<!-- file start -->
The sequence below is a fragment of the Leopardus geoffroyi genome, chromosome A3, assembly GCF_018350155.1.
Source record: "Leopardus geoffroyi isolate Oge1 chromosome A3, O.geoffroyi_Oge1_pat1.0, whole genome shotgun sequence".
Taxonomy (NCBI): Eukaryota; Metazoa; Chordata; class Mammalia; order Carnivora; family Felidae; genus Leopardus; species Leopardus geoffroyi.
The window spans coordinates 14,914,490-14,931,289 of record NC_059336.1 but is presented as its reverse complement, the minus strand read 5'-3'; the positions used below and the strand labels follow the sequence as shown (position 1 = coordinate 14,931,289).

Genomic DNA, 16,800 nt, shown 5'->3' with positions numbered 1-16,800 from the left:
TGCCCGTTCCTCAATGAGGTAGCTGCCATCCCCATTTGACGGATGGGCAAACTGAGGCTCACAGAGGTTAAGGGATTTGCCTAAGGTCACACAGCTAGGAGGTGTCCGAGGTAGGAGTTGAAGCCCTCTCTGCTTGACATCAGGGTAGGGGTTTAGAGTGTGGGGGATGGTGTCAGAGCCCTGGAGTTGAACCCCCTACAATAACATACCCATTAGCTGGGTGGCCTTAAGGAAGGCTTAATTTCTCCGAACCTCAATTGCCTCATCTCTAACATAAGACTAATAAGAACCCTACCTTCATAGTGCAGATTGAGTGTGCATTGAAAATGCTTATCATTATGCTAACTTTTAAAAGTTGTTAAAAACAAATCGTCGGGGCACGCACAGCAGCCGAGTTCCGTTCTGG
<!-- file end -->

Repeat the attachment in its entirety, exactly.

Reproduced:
The sequence below is a fragment of the Leopardus geoffroyi genome, chromosome A3, assembly GCF_018350155.1.
Source record: "Leopardus geoffroyi isolate Oge1 chromosome A3, O.geoffroyi_Oge1_pat1.0, whole genome shotgun sequence".
Taxonomy (NCBI): Eukaryota; Metazoa; Chordata; class Mammalia; order Carnivora; family Felidae; genus Leopardus; species Leopardus geoffroyi.
The window spans coordinates 14,914,490-14,931,289 of record NC_059336.1 but is presented as its reverse complement, the minus strand read 5'-3'; the positions used below and the strand labels follow the sequence as shown (position 1 = coordinate 14,931,289).

Genomic DNA, 16,800 nt, shown 5'->3' with positions numbered 1-16,800 from the left:
TGCCCGTTCCTCAATGAGGTAGCTGCCATCCCCATTTGACGGATGGGCAAACTGAGGCTCACAGAGGTTAAGGGATTTGCCTAAGGTCACACAGCTAGGAGGTGTCCGAGGTAGGAGTTGAAGCCCTCTCTGCTTGACATCAGGGTAGGGGTTTAGAGTGTGGGGGATGGTGTCAGAGCCCTGGAGTTGAACCCCCTACAATAACATACCCATTAGCTGGGTGGCCTTAAGGAAGGCTTAATTTCTCCGAACCTCAATTGCCTCATCTCTAACATAAGACTAATAAGAACCCTACCTTCATAGTGCAGATTGAGTGTGCATTGAAAATGCTTATCATTATGCTAACTTTTAAAAGTTGTTAAAAACAAATCGTCGGGGCACGCACAGCAGCCGAGTTCCGTTCTGG